Screenshots: Goodbye, Endeavor and Magic Mike

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Shaun Evans as Detective Sergeant Endeavor Morse in the PBS series Endeavor.

In this edition of Screenshots, we are bidding adieu to two shows that could not be more different from one to the other. Still, I found both deserved my time watching them. Shaun Evans stars as Endeavor Morse in Endeavor for the nine-season British series from ITV. It served as a prequel to Inspector Morse, giving us the back story of the Colin Dexter character from the popular Inspector Morse series of novels. Magic Mike’s Last Dance is the final movie in a series of three films that follows a male stripper, Mike Lane, played by Channing Tatum. See what I mean about the differences?

Endeavor follows young Detective Sergeant Morse as he solves crimes in the City of Oxford, England. While Evans is the lead, he has powerful actors surrounding him, including Roger Allam as Inspector Fred Thursday, Anton Lesser as Police Chief Superintendent Reginald Bright, and Sean Rigby as Detective Sergeant Jim Strange. All great character names as well. But Evans and his amazing blue eyes plays the part of this detective as a quiet, brilliant thinker who we get to see his beautiful brain at work as he gathers clues and solves murders. It still, though, is a drama where someone has to die for the plot to move forward. I watched the nine seasons waiting for and hoping for love and peace for this tightly wound character who loves opera and crossword puzzles. He’s a leading man who prefers to stand alone in the background. He’s riveting to watch, and I will miss him.

Salma Hayek and Channing Tatum in the screenshot from Magic Mike’s Last Dance.

In the cinematic opposite direction, I watched Magic Mike’s Last Dance, and I admit it is the only Magic Mike movie I have seen, and would only view it because I was able to access it for free. There is so much written about the first line in a book and how it must catch the reader and keep them, and the first ten minutes of a film have the same purpose. This film delivers that trap when former stripper, Mike Lane, is propositioned to give a wealthy woman, Maxandra Mendoza, played by the stunning Salma Hayek Pinault, to dance for her offering of $6,000, but no “happy ending.” Yeah right. There was no way this dance was not going to end happily. The dance is a fluid, erotic lap dance in which the 56-year-old Hayek holds her own against Channing Tatum’s skills and moves. I had no idea what was coming, and the five-minute dance scene became “the most talked about sequence from the sequel.” Hayek spoke about the scene, saying, “You’ve got to make sure you don’t poke his eye with a stiletto or knock him out, or he doesn’t drop me.” No worries, Tatum is built solidly and up to the task. The plot is thick enough to stay for the entire film and involves him and Salma’s Max going to London to produce a stage play. Stay till the end. The rain-soaked last dance of the movie involves Tatum and the incredible ballerina, Kylie Shea, as they perform a visually stunning ballet displaying how two people can command attention in a scene without words but just sleek rhythmic actions. Steven Soderbergh is the director and is known for Traffic and Erin Brockovich, and he has a new film on the Max platform now, Full Circle, which I intend to watch.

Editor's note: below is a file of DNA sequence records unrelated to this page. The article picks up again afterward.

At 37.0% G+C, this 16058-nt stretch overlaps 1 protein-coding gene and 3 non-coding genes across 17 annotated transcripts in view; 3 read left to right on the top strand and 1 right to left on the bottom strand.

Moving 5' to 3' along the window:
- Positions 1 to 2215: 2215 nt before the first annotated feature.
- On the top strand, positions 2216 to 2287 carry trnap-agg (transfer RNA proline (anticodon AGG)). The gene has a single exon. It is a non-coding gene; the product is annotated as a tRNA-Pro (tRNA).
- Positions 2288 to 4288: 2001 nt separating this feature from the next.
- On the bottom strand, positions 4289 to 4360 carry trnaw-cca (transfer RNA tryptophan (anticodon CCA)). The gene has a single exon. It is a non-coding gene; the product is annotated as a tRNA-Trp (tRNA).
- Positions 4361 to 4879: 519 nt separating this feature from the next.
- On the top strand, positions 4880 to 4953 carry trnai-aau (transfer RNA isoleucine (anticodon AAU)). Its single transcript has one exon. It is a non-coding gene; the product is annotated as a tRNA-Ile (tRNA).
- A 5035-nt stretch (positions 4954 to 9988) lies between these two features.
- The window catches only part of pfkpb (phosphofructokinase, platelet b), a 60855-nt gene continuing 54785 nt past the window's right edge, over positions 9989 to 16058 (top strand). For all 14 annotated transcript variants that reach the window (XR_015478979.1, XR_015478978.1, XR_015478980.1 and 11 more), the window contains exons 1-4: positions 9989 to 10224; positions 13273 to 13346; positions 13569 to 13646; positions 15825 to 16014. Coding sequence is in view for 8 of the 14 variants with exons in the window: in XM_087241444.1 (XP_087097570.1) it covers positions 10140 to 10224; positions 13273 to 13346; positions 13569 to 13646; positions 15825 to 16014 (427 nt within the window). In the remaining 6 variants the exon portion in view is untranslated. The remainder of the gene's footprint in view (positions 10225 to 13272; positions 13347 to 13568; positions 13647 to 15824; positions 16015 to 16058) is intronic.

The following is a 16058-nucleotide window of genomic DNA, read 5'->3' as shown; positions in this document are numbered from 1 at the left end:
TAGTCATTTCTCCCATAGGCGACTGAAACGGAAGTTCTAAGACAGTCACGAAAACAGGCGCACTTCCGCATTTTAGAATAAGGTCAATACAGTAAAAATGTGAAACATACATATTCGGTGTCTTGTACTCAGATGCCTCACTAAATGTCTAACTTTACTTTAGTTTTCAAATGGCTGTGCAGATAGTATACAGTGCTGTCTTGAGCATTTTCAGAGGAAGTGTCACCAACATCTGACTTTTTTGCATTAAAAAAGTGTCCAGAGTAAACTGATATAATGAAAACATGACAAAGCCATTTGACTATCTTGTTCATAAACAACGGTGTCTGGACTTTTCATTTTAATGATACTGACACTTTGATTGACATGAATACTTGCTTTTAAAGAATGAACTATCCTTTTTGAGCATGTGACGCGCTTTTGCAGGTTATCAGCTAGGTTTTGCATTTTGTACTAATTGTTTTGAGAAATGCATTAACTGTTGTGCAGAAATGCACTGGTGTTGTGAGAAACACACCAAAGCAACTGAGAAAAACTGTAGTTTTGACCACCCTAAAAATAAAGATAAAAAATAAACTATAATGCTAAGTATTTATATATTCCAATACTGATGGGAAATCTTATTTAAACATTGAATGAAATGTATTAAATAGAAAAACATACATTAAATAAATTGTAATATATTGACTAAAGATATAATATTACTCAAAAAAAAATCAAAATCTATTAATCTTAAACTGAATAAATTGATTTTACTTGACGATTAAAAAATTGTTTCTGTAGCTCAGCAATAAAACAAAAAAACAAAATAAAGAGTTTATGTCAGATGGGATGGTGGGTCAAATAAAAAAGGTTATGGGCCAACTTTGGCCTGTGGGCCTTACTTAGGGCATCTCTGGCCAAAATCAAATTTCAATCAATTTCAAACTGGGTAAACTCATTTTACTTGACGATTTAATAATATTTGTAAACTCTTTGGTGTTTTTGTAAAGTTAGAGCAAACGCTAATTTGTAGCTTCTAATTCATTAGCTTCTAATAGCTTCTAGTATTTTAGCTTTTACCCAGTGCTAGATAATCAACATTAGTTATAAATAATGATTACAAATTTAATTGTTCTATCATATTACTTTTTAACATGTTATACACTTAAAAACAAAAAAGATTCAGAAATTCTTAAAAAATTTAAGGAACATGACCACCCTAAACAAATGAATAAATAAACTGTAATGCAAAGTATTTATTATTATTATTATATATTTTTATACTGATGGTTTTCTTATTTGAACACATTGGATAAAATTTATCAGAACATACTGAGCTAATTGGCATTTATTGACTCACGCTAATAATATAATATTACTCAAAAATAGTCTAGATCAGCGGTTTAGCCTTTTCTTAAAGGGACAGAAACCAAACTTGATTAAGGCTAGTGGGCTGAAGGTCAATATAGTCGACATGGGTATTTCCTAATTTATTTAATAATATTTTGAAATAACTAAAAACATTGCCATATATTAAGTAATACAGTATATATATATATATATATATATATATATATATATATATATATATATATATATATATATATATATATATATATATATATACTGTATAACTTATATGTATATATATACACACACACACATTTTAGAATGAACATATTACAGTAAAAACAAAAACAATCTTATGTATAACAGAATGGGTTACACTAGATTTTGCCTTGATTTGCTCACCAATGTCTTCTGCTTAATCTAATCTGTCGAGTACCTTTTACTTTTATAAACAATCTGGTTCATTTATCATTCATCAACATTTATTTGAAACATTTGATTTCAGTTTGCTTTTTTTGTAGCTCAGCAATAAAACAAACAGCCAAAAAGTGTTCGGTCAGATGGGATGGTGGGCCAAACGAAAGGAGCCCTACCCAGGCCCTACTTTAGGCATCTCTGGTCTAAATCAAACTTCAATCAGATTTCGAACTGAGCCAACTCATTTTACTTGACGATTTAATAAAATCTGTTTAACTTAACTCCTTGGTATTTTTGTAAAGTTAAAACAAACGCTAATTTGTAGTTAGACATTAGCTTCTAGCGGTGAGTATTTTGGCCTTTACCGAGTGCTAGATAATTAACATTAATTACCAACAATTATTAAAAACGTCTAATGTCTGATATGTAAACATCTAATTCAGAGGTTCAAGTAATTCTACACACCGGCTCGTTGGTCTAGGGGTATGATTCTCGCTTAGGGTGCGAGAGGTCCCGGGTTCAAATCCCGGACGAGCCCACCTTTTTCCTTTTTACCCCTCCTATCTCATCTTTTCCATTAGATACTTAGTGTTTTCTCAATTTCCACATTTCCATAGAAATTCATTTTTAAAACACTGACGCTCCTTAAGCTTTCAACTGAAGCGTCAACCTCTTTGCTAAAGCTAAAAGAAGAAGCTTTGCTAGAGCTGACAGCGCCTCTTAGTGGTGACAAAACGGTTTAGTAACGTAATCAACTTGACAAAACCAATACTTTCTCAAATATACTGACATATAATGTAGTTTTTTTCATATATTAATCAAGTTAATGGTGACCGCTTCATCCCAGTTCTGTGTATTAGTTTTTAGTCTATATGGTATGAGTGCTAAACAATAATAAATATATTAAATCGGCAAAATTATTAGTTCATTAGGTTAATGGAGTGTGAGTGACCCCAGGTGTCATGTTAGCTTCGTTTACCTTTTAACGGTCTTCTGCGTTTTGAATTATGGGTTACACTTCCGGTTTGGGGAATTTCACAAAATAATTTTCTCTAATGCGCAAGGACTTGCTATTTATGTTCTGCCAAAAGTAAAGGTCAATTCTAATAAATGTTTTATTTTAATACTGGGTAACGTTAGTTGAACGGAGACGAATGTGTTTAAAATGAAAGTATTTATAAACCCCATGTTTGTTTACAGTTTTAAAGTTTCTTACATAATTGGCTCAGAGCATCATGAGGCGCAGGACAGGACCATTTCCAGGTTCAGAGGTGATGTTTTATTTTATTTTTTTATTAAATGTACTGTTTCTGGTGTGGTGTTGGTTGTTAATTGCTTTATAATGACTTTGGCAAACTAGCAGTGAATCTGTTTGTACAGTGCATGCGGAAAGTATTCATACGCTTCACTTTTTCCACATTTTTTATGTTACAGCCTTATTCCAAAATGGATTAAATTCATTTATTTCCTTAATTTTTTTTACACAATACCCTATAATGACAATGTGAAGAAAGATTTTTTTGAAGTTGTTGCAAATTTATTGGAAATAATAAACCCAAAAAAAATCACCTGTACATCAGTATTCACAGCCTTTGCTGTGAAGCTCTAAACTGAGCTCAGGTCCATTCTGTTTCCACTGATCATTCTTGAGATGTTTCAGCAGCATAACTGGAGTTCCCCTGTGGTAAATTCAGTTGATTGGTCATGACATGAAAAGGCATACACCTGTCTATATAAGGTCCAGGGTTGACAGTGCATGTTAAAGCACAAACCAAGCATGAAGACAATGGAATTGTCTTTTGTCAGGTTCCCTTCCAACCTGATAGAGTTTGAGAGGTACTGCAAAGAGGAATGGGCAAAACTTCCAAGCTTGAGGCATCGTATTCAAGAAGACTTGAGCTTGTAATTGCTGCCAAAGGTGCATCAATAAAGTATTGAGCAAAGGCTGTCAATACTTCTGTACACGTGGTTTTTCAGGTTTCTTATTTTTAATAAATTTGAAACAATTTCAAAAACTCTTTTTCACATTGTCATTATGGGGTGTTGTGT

Beverly Stoddart

Beverly Stoddart is a writer, author, and speaker. After 42 years of working at newspapers, she retired to write books. She is on the Board of Trustees of the New Hampshire Writers’ Project and is a member of the Winning Speakers Toastmasters group in Windham. She is the author of Stories from the Rolodex, mini-memoirs of journalists from the 1960s, 1970s, and 1980s.

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